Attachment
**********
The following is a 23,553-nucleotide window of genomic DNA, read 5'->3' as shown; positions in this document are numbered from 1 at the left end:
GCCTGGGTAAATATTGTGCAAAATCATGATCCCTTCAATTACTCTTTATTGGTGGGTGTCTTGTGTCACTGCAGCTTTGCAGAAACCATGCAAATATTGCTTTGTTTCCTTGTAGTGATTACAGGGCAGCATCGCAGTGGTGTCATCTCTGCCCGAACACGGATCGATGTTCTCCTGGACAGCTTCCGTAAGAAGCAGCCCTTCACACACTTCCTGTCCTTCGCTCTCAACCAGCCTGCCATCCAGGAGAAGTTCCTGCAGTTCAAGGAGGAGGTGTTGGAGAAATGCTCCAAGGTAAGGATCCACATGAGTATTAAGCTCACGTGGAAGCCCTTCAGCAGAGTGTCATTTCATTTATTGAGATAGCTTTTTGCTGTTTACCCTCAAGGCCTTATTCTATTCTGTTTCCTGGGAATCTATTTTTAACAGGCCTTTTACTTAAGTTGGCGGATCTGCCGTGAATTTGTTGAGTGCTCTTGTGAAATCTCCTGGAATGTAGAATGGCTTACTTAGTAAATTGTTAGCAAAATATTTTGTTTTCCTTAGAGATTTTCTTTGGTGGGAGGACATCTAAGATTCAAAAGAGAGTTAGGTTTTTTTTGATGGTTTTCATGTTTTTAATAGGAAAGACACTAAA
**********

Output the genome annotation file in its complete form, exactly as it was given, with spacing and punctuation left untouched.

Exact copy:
The following is a 23,553-nucleotide window of genomic DNA, read 5'->3' as shown; positions in this document are numbered from 1 at the left end:
GCCTGGGTAAATATTGTGCAAAATCATGATCCCTTCAATTACTCTTTATTGGTGGGTGTCTTGTGTCACTGCAGCTTTGCAGAAACCATGCAAATATTGCTTTGTTTCCTTGTAGTGATTACAGGGCAGCATCGCAGTGGTGTCATCTCTGCCCGAACACGGATCGATGTTCTCCTGGACAGCTTCCGTAAGAAGCAGCCCTTCACACACTTCCTGTCCTTCGCTCTCAACCAGCCTGCCATCCAGGAGAAGTTCCTGCAGTTCAAGGAGGAGGTGTTGGAGAAATGCTCCAAGGTAAGGATCCACATGAGTATTAAGCTCACGTGGAAGCCCTTCAGCAGAGTGTCATTTCATTTATTGAGATAGCTTTTTGCTGTTTACCCTCAAGGCCTTATTCTATTCTGTTTCCTGGGAATCTATTTTTAACAGGCCTTTTACTTAAGTTGGCGGATCTGCCGTGAATTTGTTGAGTGCTCTTGTGAAATCTCCTGGAATGTAGAATGGCTTACTTAGTAAATTGTTAGCAAAATATTTTGTTTTCCTTAGAGATTTTCTTTGGTGGGAGGACATCTAAGATTCAAAAGAGAGTTAGGTTTTTTTTGATGGTTTTCATGTTTTTAATAGGAAAGACACTAAA